The tour’s basically in support of Of Fungi & Foe Les’s new bag of weird which really doesn’t divert from his Primus roots at all, with the exception of no guitarist. Instead, Les’s band is working only with percussive instruments including vibraphone. The first four songs are from all over Claypool’s catalogue including the rarely exhibited Riddles Are Abound Tonight, a one-off release he did under the name Sausage. The many Primus fans here tonight are treated to a re-worked Southbound Pachyderm from 1995’s Tales From The Punchbowl, but it’s the distinct lack of noted Primus tracks that has caused some unrest tonight. Personally, I’m contented just to see one of music’s great oddities perform and hear the true sensei of the bass. The current Claypool album is probably still too new for fans to have embraced yet, but given time many of the songs will surely become favourites of anyone who dug Primus. Songs such as Red State Girl could easily find approval of long-term fans with its seedy plot of sexual fantasies regarding dopey US senator, Sarah Palin. Plus anyone who didn’t enjoy the hillbilly-rave of newie Boonville Stomp must have been dead. In a round-a-bout way, Les explains Boonville is a kind of redneck anthem that can be applied to anywhere populated by the dentally challenged; “Launceston!” someone in the audience helpfully suggests.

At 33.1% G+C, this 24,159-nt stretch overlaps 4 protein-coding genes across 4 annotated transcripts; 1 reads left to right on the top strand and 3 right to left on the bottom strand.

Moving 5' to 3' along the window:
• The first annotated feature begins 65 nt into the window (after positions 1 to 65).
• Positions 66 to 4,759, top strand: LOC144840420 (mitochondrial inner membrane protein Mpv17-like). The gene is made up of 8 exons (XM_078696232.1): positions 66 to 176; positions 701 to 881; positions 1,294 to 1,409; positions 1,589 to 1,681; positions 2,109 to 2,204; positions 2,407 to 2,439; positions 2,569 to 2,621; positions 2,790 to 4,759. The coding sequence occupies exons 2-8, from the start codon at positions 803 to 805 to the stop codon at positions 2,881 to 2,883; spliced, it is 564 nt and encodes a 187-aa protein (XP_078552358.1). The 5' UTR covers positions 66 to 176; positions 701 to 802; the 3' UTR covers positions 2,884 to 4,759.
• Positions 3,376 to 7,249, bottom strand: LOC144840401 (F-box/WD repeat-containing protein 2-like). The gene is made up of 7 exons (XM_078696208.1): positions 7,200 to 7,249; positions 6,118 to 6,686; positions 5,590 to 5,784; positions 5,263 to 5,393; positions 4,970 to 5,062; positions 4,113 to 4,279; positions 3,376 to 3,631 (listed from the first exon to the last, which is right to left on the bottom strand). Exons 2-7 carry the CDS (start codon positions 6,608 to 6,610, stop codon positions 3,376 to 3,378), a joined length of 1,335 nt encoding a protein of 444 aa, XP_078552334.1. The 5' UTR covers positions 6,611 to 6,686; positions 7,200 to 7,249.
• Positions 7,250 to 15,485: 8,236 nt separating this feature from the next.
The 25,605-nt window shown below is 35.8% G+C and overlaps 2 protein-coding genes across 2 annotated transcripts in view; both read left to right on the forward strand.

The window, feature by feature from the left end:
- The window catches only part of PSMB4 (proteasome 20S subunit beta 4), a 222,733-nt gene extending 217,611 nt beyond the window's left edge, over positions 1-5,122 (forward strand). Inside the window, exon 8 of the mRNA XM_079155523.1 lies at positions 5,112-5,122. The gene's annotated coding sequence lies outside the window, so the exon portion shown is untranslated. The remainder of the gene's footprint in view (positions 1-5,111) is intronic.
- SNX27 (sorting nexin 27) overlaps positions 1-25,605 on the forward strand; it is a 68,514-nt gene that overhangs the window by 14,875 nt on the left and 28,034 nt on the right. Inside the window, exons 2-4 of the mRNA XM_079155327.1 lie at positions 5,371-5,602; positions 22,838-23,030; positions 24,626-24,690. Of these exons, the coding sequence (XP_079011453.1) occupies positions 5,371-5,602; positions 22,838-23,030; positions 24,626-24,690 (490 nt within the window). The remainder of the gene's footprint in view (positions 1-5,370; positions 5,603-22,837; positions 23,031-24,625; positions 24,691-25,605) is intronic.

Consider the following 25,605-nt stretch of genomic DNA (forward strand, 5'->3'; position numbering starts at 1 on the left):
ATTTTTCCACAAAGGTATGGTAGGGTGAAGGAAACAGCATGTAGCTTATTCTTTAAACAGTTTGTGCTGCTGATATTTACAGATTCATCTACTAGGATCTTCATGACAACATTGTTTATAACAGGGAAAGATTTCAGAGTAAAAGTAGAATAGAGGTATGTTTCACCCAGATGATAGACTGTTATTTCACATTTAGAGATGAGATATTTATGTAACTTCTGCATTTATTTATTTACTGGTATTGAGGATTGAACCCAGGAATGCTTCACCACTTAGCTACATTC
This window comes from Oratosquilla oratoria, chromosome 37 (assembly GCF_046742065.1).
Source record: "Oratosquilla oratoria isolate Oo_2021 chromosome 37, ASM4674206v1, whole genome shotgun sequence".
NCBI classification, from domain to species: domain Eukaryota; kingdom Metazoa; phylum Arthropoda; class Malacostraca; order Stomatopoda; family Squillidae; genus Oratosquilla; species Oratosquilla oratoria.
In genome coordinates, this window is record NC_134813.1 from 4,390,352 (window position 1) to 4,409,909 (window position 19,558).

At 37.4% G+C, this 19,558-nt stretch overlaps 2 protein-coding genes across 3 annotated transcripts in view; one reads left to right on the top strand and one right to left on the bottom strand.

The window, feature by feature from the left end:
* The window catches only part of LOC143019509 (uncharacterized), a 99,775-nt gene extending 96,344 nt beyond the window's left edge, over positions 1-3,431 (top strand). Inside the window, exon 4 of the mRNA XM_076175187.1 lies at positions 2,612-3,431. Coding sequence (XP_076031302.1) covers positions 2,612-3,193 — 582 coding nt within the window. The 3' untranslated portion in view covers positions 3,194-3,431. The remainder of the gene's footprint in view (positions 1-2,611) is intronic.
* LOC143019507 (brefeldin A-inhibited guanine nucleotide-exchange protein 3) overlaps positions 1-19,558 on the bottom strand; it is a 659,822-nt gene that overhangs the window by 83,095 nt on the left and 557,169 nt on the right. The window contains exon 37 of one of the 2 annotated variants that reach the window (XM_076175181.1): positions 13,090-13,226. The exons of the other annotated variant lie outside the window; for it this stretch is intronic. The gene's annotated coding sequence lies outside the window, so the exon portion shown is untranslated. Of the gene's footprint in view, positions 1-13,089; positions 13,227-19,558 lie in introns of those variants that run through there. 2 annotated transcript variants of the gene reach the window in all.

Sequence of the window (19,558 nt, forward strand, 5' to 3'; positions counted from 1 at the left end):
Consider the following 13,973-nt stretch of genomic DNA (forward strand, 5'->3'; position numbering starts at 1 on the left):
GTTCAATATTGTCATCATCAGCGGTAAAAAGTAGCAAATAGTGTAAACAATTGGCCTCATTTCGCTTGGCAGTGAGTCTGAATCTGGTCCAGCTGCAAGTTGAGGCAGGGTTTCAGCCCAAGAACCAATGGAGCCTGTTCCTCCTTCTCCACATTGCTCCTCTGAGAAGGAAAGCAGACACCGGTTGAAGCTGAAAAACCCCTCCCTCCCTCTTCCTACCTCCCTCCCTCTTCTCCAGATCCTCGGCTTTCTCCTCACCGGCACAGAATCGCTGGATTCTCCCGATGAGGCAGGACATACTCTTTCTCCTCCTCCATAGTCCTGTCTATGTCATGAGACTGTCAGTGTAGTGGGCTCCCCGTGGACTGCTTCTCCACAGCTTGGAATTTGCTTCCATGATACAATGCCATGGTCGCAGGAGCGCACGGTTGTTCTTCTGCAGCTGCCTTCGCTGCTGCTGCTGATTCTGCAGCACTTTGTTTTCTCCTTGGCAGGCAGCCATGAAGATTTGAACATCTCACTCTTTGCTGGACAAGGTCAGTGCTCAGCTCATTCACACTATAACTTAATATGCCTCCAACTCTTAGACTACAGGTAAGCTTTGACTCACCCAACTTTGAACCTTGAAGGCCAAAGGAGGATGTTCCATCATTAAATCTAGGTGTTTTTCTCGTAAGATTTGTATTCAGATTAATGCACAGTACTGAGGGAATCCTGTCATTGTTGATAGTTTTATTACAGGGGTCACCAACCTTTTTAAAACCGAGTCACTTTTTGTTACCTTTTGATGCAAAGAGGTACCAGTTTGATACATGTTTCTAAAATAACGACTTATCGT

Towards the business end of the show, Les has decided it’s time for another change and leaves the stage once again as the duelling drummers take their cue for a second battle. This time Claypool is gone for what seems like ages, until finally he waddles on stage stooped over almost dragging his knuckles along the floor, his head contained in a monkey mask. There’s a roar of laughter and cheer, so Les makes a second lap of the stage in ape-fashion. The commotion caused is as though a real primate had gotten loose and entered the room unexpectedly. Claypool finally straps on his big black bass, steps up to the second mic which is running through a voice vocoda, and starts barking indecipherable sounds into it like a circus ring master. He seems to be running through a medley now of Primus and solo tracks, including the much demanded Tommy The Cat. The band and Les are now working hard at tacking bits of songs together in some improvised jam. It becomes utterly hypnotic watching Claypool’s fingers blurring up and down the fret on his bass, while the band attack their instruments for an unforgettable finish.

There’s really nobody quite like Les Claypool, and it’s kind of a shame his back catalogue is bigger than the man himself. For my money at least, he’s still making some excellent music and has one hell of a band, but it seems some fans can’t move on with him. Sure a Primus show would have been great, but a nostalgia trip would’ve taken a lot less skill than what was on offer at this outstanding concert.


(Pics by myself and Fruitbat)

Click the link to see Les performing "Precipitation" from this show: